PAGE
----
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Amazon has a labor union

And it's a big friggin' deal

This week’s win by the Amazon Labor Union at the JFK8 facility in Staten Island gave me the most hope I’ve felt politically in recent memory.

The odds could not have been longer. A group of normal people, with little union experience, made signs, gathered union cards, gave out free food, and won a union election against a trillion-dollar company with union-busting consultants making up to $3,200 per day.

What gets me about this is how *normal* the people who made the Amazon Labor Union are. They’re workers. They used simple organizing tactics as old as the hills. And they won.

The progressive ecosystem is chock-a-block full of the usual characters: flashy high-minded non-profits, over-priced operatives, data geeks, stodgy old union relics, consultants (no adjectives needed). The list goes on.

All of them insist on the virtues of political sophistication and the wonders of meta-data. They scoff at the power of a cardboard sign and of simply putting pen to paper enough times to win. If you ask me, they’re too smart for their own good, and we should all take notes from the scrappy group of workers who unionized a New York City Amazon warehouse for less than the price of a modest ranch house in a not very good zip code.

The ALU is going to need a lot of support. And the work they’re doing is worth every cent. Contribute to their general fund here.

And here’s the video transcript.

Video Transcript

Amazon has its first union.

I am sick. I don’t care. This is a HUGE deal. 

What basically happened, was this absolutely dripped out dude, got a sign, a handful of other workers, a GO FUND ME, and unionized a Staten Island warehouse of the second-largest private employer on EARTH.

Chris Smalls, President of Amazon Labor Union, looking and being cool.

And it’s worth a pause here to say that if it can happen there, it can happen EVERYWHERE. This is a sign right now to go for it. Unionize the Fortune 500. Read up on it. Get organized. And go.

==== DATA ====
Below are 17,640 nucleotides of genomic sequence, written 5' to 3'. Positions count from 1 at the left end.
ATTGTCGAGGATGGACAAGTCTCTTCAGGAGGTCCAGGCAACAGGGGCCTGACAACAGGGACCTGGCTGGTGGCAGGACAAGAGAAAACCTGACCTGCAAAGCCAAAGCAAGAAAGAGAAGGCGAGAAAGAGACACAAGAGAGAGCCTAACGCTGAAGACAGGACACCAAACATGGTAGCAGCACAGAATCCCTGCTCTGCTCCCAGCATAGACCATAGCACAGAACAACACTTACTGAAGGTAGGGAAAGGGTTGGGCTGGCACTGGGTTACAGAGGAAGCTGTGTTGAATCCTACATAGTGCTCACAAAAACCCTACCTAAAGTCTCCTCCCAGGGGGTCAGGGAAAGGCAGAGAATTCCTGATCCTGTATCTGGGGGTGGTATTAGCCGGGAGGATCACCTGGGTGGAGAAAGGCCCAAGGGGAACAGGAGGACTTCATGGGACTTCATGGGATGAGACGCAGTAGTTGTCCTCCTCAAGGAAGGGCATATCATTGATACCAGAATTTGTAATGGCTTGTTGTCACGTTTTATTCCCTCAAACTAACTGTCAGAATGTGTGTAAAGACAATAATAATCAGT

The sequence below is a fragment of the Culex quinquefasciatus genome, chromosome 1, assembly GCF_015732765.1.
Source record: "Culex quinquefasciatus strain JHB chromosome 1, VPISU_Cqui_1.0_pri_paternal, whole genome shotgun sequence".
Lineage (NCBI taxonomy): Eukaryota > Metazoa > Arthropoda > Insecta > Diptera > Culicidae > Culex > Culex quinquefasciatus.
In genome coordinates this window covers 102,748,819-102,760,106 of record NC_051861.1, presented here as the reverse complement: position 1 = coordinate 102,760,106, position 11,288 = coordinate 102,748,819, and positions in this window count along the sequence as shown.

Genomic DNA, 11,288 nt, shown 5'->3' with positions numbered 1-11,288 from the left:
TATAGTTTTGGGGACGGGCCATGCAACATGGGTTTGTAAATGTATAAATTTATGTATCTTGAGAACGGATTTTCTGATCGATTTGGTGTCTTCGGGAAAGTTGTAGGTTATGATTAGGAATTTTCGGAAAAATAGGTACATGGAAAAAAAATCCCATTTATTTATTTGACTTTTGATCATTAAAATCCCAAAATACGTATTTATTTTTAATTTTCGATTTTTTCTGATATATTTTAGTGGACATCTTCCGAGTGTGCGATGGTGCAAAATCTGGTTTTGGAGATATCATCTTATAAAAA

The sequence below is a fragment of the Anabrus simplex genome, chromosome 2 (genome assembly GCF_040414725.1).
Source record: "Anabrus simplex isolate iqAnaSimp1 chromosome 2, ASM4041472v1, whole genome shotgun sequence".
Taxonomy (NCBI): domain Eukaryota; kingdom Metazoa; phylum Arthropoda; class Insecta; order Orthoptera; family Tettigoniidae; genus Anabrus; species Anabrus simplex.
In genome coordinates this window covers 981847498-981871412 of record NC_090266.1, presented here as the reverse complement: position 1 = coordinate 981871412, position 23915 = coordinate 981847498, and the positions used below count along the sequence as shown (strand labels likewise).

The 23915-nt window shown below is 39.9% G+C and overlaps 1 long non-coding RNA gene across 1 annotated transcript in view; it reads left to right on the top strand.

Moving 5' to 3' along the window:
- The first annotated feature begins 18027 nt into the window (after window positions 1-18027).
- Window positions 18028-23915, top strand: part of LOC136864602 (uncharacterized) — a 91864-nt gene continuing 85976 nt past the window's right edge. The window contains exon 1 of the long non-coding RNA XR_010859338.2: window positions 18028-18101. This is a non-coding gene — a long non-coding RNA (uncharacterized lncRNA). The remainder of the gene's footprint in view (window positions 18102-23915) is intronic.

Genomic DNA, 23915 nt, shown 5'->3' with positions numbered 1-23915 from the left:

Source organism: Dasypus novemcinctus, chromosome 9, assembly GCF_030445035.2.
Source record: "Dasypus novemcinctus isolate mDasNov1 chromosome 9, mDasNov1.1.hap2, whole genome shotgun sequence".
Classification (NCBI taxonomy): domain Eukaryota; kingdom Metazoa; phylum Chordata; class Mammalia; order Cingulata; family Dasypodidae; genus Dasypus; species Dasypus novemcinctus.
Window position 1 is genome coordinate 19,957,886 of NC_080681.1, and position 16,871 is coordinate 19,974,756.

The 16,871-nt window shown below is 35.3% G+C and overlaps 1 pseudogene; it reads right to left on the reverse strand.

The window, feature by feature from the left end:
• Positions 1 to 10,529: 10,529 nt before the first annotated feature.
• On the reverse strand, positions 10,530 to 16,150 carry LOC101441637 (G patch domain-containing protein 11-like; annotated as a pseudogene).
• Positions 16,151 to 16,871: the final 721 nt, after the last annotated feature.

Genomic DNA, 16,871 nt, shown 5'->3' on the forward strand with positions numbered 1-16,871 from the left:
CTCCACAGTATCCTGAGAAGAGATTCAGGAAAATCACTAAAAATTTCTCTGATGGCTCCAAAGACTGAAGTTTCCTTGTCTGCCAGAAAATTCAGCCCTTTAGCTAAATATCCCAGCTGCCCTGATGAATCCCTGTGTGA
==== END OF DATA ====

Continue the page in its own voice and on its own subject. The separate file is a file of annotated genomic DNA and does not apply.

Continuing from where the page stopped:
That was NOT supposed to be possible. And then it was. Here’s the story. 

It started when Chris Smalls was fired from JFK8 on Staten Island, the largest Amazon facility servicing New York City with more than 8,000 workers. Smalls was fired for stealing two minutes of company time and violating covid protocols which is ironic because he staged a walkout in 2020 protesting the company's unsafe covid practices. 

JFK8 facility, seen here turning that frown upside down.

Before all of this, Smalls had little union experience. He was an aspiring rapper, then he had twins and worked in grocery distribution as a teamster before ending up at Amazon where he did such good work that they promoted him to training people at JFK8. 

After his firing, Smalls got together with other workers to do something extremely unusual and likely to fail - they started an independent union dubbed the Amazon Labor Union. Other campaigns that have tried and failed to unionize giant companies like this have established unions that have been around for decades with $4-6 million behind them.

Smalls and his gang at ALU won with less than $100,000 mostly raised from Go Fund Me. It’s INSANE. This is Amazon, with $470 billion in annual revenue, ran by the worlds’ richest bald guy, with an army of anti-union consultants making as much as $3,200 per day. 

Jeff Bezos, earth’s richest bald guy.

But money doesn’t buy brains apparently because top Amazon brass, including Jeff Bezos, came up with a plan after firing Smalls to make him the face of the campaign and smear him as “inarticulate” and “not smart”. 

Well, eat your heart out Jeff because this absolutely dripped out “dummy” and his friends just ate your lunch *obnoxious pantomime eating noises*

The ALU is fighting for a $30 minimum wage, an hour-long paid lunch, two 30 minute paid breaks, and transparent promotion policies. 

ALU: we’d like our riches, please

And how they’re doing it, bucks every trend in professional politics. It was worker-owned and worker-led. There was no high horse professionalism and unrelatable language. They brawled for the working class and fought the company as fiercely as the company fought workers.

Free food, free weed, free vibes, and just general freedom.

And as Chris said “We had over 20 barbecues, giving out food every single week, every single day, whether it was pizza, chicken, pasta, home-cooked. We all contributed giving out books, literature, giving out free weed because it’s legal.” 

YES!! YES CHRIS SMALLS! And let this be a lesson because if it can happen at Amazon with a Go Fund Me and some committed people with signs and organizing cards, it can happen where you work too, so take this as a sign that it’s past time that we get together and eat the rich.

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The Holler
The Holler
John Russell